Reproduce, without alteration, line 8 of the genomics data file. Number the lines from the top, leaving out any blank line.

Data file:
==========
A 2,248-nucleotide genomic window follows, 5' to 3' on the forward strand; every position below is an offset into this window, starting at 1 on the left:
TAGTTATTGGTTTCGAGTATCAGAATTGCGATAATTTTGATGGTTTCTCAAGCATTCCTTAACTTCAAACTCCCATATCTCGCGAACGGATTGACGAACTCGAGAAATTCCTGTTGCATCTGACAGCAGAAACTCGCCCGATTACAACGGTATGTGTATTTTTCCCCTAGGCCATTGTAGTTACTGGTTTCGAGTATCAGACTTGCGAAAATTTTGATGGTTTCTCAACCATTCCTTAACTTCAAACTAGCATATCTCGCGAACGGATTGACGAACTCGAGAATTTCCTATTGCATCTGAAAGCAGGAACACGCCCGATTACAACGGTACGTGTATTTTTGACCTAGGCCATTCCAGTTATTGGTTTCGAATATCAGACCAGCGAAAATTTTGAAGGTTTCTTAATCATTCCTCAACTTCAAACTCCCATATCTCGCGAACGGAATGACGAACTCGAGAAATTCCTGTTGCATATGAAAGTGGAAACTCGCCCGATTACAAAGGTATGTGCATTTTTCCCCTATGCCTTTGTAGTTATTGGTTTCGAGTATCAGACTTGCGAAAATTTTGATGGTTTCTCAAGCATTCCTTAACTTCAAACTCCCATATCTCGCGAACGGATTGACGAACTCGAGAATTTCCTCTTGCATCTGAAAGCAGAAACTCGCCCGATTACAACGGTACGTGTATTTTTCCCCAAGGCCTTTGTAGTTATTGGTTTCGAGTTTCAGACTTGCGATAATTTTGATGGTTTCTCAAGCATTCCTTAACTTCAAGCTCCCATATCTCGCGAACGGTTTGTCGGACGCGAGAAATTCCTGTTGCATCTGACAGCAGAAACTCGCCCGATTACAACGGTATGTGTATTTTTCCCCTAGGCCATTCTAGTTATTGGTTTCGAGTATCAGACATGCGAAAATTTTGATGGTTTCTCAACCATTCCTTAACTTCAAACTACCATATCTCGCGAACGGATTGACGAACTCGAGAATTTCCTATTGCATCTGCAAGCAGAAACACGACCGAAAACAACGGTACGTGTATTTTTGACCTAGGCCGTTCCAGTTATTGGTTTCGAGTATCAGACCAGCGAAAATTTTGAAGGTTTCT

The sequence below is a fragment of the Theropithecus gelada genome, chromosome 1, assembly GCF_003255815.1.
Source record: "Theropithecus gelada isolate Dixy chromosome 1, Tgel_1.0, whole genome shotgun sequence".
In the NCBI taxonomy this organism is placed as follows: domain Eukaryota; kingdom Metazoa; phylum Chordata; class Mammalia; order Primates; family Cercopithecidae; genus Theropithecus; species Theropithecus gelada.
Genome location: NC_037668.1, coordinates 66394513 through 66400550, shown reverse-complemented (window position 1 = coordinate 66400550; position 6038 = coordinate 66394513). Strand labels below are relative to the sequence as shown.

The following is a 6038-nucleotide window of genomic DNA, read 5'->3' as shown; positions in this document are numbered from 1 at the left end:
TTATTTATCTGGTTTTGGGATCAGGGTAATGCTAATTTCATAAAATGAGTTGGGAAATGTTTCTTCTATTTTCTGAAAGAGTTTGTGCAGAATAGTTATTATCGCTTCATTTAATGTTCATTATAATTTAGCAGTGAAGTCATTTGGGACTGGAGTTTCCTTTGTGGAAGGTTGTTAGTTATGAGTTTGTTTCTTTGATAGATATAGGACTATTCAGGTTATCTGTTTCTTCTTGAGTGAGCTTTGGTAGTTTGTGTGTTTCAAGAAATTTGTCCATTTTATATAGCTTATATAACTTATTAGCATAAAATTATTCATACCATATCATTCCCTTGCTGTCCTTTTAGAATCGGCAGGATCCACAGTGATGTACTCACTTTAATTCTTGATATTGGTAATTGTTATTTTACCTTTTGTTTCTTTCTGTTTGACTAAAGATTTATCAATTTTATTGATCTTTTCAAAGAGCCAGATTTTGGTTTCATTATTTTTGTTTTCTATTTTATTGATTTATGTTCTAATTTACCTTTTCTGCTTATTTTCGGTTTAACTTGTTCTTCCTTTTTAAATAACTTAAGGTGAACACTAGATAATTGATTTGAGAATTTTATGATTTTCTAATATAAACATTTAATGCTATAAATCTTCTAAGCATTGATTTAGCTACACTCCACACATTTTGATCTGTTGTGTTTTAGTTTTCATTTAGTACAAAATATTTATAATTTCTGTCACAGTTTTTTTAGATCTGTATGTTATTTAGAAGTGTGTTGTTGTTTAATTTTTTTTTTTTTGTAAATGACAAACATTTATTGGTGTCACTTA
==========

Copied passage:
TTATTTATCTGGTTTTGGGATCAGGGTAATGCTAATTTCATAAAATGAGTTGGGAAATGTTTCTTCTATTTTCTGAAAGAGTTTGTGCAGAATAGTTATTATCGCTTCATTTAATGTTCATTATAATTTAGCAGTGAAGTCATTTGGGACTGGAGTTTCCTTTGTGGAAGGTTGTTAGTTATGAGTTTGTTTCTTTGATAGATATAGGACTATTCAGGTTATCTGTTTCTTCTTGAGTGAGCTTTGGTAGTTTGTGTGTTTCAAGAAATTTGTCCATTTTATATAGCTTATATAACTTATTAGCATAAAATTATTCATACCATATCATTCCCTTGCTGTCCTTTTAGAATCGGCAGGATCCACAGTGATGTACTCACTTTAATTCTTGATATTGGTAATTGTTATTTTACCTTTTGTTTCTTTCTGTTTGACTAAAGATTTATCAATTTTATTGATCTTTTCAAAGAGCCAGATTTTGGTTTCATTATTTTTGTTTTCTATTTTATTGATTTATGTTCTAATTTACCTTTTCTGCTTATTTTCGGTTTAACTTGTTCTTCCTTTTTAAATAACTTAAGGTGAACACTAGATAATTGATTTGAGAATTTTATGATTTTCTAATATAAACATTTAATGCTATAAATCTTCTAAGCATTGATTTAGCTACACTCCACACATTTTGATCTGTTGTGTTTTAGTTTTCATTTAGTACAAAATATTTATAATTTCTGTCACAGTTTTTTTAGATCTGTATGTTATTTAGAAGTGTGTTGTTGTTTAATTTTTTTTTTTTTGTAAATGACAAACATTTATTGGTGTCACTTA